I think Pam Royds, my editor, suspected the same. In Spirit of the Place the two main modern characters were, in the first draft, sixth-formers. Pam firmly said this wouldn't do. They had to be older. I think she wanted them at least research fellows because they were involving themselves in some fairly advanced ideas. At the time, still in full YA writer mode, I was worried about this. Surely it defeated the purpose of writing a young adult book. We compromised on making them undergraduates on the basis that the young tend to identify with people slightly older. I didn't stop to consider how unattractive and boring a character Nicholas Fowler, 18th century poet and the centre of the story, might be to the majority of present-day teenagers. I was too interested in trying to understand him.

Cover of first edition, Scholastic 1995

The first reviews were good enough. But one started with, 'One for the sixth-form' and a teacher told me she'd bought the book for her English A level students as background to their eighteenth century set books. All the signs of a very niche market indeed. The reviewer in the TES said, 'It reads like a starter pack for Possession.' Was this meant as a put-down? Well, even if it was, she'd got it in one. AS Byatt's Booker-winning novel is, of all books ever written, the one I most wish I'd written myself. How many authors, when they think that,  can resist the internal siren call, 'then write it' ?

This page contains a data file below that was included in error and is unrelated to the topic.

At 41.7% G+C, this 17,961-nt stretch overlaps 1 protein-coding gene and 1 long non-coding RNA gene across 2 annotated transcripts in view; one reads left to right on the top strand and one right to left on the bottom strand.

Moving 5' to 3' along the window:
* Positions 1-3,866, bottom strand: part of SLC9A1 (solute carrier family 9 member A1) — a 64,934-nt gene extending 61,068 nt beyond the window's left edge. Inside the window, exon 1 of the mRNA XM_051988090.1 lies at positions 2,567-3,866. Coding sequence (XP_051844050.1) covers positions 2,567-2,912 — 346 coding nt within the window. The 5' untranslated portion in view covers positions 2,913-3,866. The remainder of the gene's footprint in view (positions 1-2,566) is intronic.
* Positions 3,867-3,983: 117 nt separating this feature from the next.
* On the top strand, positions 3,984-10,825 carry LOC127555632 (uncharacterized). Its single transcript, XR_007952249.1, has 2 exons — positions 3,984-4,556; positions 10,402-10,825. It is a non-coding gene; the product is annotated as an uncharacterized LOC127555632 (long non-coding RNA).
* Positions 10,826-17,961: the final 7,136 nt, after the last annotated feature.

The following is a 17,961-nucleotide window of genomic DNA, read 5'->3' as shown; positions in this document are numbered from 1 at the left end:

So, in a sort of way, I did. Like Byatt, I wanted to invent my own poet from a different century and write his poetry for him. Unlike Byatt, I wanted an excuse to put Scott's incredible Grotto in Ware at the centre of a story. Like Byatt, I wanted our generation to see both similarity and difference in theirs.

The first edition's respectably undisastrous career progressed until it was put out of print four years later, not having earned out its really quite reasonable advance, not given mass paperbacking, not even granted a reprint. Also, unlike most books I'd written for Scholastic, significantly given no help by their usually very active publicity department. So that, it seemed, was that and for some years I forgot about it.